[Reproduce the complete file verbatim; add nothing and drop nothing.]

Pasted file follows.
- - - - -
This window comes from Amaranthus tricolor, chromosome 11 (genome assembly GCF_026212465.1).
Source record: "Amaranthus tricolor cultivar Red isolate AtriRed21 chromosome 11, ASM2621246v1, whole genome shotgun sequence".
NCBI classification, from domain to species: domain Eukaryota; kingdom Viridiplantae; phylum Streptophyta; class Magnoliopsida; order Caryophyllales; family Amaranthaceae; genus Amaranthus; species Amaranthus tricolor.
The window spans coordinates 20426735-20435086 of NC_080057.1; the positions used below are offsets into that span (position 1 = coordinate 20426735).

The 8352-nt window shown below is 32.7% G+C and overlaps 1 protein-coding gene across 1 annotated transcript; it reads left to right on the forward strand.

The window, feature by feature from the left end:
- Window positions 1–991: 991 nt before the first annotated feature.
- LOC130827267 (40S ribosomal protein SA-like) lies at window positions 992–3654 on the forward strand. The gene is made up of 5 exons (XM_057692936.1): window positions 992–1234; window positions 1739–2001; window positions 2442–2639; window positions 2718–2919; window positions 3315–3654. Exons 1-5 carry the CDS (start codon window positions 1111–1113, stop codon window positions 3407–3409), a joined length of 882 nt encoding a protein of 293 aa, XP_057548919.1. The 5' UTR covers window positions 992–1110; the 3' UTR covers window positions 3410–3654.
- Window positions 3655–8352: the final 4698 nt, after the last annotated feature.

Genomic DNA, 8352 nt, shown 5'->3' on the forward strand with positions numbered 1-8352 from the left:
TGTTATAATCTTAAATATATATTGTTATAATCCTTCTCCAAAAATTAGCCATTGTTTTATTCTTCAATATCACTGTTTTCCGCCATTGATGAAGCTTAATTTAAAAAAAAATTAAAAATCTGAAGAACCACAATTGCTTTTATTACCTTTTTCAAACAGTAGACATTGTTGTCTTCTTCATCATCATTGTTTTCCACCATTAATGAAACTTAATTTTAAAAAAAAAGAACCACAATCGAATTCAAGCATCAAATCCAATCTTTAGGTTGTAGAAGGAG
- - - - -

This window comes from Amaranthus tricolor, chromosome 11 (genome assembly GCF_026212465.1).
Source record: "Amaranthus tricolor cultivar Red isolate AtriRed21 chromosome 11, ASM2621246v1, whole genome shotgun sequence".
NCBI classification, from domain to species: domain Eukaryota; kingdom Viridiplantae; phylum Streptophyta; class Magnoliopsida; order Caryophyllales; family Amaranthaceae; genus Amaranthus; species Amaranthus tricolor.
The window spans coordinates 20426735-20435086 of NC_080057.1; the positions used below are offsets into that span (position 1 = coordinate 20426735).

The 8352-nt window shown below is 32.7% G+C and overlaps 1 protein-coding gene across 1 annotated transcript; it reads left to right on the forward strand.

The window, feature by feature from the left end:
- Window positions 1–991: 991 nt before the first annotated feature.
- LOC130827267 (40S ribosomal protein SA-like) lies at window positions 992–3654 on the forward strand. The gene is made up of 5 exons (XM_057692936.1): window positions 992–1234; window positions 1739–2001; window positions 2442–2639; window positions 2718–2919; window positions 3315–3654. Exons 1-5 carry the CDS (start codon window positions 1111–1113, stop codon window positions 3407–3409), a joined length of 882 nt encoding a protein of 293 aa, XP_057548919.1. The 5' UTR covers window positions 992–1110; the 3' UTR covers window positions 3410–3654.
- Window positions 3655–8352: the final 4698 nt, after the last annotated feature.

Genomic DNA, 8352 nt, shown 5'->3' on the forward strand with positions numbered 1-8352 from the left:
TGTTATAATCTTAAATATATATTGTTATAATCCTTCTCCAAAAATTAGCCATTGTTTTATTCTTCAATATCACTGTTTTCCGCCATTGATGAAGCTTAATTTAAAAAAAAATTAAAAATCTGAAGAACCACAATTGCTTTTATTACCTTTTTCAAACAGTAGACATTGTTGTCTTCTTCATCATCATTGTTTTCCACCATTAATGAAACTTAATTTTAAAAAAAAAGAACCACAATCGAATTCAAGCATCAAATCCAATCTTTAGGTTGTAGAAGGAG